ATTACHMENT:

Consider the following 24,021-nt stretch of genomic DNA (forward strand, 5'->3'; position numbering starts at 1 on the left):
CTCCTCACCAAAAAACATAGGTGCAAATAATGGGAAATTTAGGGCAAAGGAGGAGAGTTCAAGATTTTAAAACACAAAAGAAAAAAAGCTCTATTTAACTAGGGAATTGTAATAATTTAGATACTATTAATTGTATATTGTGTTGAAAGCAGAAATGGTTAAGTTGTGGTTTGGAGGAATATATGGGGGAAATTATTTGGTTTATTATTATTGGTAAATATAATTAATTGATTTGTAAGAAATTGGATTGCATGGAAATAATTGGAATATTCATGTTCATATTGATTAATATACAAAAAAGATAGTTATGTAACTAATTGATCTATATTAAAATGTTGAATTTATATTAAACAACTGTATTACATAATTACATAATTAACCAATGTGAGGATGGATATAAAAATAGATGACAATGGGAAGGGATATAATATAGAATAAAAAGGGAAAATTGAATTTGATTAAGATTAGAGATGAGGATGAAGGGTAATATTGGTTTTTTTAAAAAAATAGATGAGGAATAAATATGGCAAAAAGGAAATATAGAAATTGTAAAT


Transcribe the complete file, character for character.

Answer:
Consider the following 24,021-nt stretch of genomic DNA (forward strand, 5'->3'; position numbering starts at 1 on the left):
CTCCTCACCAAAAAACATAGGTGCAAATAATGGGAAATTTAGGGCAAAGGAGGAGAGTTCAAGATTTTAAAACACAAAAGAAAAAAAGCTCTATTTAACTAGGGAATTGTAATAATTTAGATACTATTAATTGTATATTGTGTTGAAAGCAGAAATGGTTAAGTTGTGGTTTGGAGGAATATATGGGGGAAATTATTTGGTTTATTATTATTGGTAAATATAATTAATTGATTTGTAAGAAATTGGATTGCATGGAAATAATTGGAATATTCATGTTCATATTGATTAATATACAAAAAAGATAGTTATGTAACTAATTGATCTATATTAAAATGTTGAATTTATATTAAACAACTGTATTACATAATTACATAATTAACCAATGTGAGGATGGATATAAAAATAGATGACAATGGGAAGGGATATAATATAGAATAAAAAGGGAAAATTGAATTTGATTAAGATTAGAGATGAGGATGAAGGGTAATATTGGTTTTTTTAAAAAAATAGATGAGGAATAAATATGGCAAAAAGGAAATATAGAAATTGTAAAT